The 800th Anniversary of Magna Carta


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Published: May 4th 2022
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The Lincoln Magna Carta of 1215. One of four copes of the document known to exist. IMG_4595p1
The 800th anniversary of the signing of the Magna Carta by King John at Runnymeade will be celebrated in 2015. To reflect on the importance of this landmark legal document in the constitutional history of the United Kingdom and the United States, the Library of Congress held an exhibit from November 2011 to January 2015 entitled Magna Carta: Muse & Mentor. Susan and I went to see it on January 2.

The centerpiece of the exhibit is one of the original copies of the Magna Carta written in 1215 and on deposit at Lincoln Cathedral since then. It was extraordinary to see the actual 1215 manuscript document, of which only four copies are known to exist, and even more extraordinary to be permitted to photograph it. The Magna Carta was a statement of the rights of King John's nobles against his capricious rule. It was precedent-setting by stating that the king must act within the law.

The accompanying exhibit of British and American documents showed how Magna Carta became the foundation for British and American justice under the law. Principles stemming from it are that the Monarch or Executive is not above the law, that citizen are entitled to equal protection and due process, and by extension, representative government. In events leading up to the Revolutionary War, the American Colonies cited rights of Englishmen dating back to Magna Carta in enumerating their grievances against Parliament. The framers of the Constitution had Magna Carta in mind when enumerating the rights of the people in the Constitution and the Bill of Rights.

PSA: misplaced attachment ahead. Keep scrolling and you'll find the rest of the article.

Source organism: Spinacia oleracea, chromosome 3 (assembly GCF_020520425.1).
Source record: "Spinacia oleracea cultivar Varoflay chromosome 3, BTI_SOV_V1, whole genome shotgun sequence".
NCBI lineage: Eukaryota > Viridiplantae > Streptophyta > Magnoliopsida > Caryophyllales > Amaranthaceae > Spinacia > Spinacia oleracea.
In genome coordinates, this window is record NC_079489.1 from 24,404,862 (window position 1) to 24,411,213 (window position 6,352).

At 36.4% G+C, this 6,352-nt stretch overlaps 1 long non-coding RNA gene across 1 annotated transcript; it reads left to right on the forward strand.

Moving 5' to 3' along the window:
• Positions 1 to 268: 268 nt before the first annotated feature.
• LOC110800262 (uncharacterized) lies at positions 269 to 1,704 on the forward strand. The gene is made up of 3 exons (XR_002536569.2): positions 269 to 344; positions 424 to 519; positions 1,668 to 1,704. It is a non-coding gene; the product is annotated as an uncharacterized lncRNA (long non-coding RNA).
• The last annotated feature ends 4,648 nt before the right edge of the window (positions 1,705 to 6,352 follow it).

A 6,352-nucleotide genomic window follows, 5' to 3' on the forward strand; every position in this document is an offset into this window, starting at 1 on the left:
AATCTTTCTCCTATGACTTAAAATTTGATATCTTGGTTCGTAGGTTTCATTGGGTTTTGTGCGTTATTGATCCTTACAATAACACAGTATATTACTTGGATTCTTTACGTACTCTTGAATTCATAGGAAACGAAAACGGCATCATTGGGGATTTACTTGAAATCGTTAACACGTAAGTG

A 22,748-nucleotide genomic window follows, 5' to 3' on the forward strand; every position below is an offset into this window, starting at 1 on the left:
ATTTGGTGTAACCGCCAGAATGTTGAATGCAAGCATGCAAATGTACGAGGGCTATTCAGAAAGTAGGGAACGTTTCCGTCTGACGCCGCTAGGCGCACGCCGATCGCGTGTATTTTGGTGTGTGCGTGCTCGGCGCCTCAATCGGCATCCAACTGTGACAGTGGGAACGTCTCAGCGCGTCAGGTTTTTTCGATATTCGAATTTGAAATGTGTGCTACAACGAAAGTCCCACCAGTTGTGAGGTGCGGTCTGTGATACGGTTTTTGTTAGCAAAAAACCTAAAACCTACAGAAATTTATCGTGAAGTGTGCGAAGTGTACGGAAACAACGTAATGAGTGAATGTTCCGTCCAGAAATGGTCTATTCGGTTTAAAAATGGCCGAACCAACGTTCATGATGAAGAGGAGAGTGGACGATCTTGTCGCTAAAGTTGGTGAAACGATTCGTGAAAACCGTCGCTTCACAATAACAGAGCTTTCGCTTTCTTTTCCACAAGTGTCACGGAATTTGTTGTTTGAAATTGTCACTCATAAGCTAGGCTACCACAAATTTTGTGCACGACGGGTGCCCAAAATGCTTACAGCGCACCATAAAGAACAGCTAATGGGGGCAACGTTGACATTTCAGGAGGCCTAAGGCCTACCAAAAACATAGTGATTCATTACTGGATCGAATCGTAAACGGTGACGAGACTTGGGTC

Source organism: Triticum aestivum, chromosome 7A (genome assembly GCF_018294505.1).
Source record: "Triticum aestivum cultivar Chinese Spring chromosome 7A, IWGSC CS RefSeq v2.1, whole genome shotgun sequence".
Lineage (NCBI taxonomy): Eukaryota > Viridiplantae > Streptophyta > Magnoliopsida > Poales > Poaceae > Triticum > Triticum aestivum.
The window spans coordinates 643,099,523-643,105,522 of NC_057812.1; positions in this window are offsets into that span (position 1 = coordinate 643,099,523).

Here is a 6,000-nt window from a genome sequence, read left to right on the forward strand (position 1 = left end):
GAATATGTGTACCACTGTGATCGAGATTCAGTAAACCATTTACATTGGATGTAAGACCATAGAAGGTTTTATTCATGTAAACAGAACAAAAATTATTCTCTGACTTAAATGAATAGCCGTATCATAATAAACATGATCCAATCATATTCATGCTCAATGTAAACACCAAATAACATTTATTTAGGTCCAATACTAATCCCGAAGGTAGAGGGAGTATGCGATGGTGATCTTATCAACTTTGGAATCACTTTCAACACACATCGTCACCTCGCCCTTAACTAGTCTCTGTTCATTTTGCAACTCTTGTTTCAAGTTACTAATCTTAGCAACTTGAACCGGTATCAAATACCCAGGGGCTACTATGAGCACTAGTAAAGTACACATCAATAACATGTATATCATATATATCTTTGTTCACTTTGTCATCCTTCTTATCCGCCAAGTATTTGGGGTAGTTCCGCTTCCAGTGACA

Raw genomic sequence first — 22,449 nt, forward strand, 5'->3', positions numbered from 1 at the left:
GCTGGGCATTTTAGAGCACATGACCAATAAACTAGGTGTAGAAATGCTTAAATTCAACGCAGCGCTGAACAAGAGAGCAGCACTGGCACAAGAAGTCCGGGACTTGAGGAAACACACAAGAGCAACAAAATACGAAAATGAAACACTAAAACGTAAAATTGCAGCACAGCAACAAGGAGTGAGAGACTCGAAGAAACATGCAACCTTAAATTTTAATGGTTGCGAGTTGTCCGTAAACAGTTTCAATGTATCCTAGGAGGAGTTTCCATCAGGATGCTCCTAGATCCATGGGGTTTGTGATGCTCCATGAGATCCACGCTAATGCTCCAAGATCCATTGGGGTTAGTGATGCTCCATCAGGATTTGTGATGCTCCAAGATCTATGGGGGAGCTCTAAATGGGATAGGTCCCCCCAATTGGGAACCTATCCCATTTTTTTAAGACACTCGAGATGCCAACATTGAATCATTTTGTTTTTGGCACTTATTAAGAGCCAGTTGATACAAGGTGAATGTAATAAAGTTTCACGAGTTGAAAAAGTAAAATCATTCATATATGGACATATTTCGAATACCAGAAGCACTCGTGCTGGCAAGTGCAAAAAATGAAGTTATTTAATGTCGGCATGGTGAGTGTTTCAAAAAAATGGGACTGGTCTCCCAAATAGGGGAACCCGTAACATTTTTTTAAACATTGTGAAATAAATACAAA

Magna Carta is also shown in popular culture. The King John of Magna Carta was the same one who was harassed by Robin Hood. Examples of the 1965 US Magna Carta stamp commemorating its 750th anniversary were displayed. (I have a First Day Cover of the stamp in my collection.)

This is not the first time this copy of Magna Carta has traveled to America. It was on display at the New York World's Fair in 1939-1940 and then kept at the Library of Congress and Fort Knox during World War II. When it returns to England after its present display, the Lincoln Cathedral Magna Carta as it is known will be on permanent display at Lincoln Castle.


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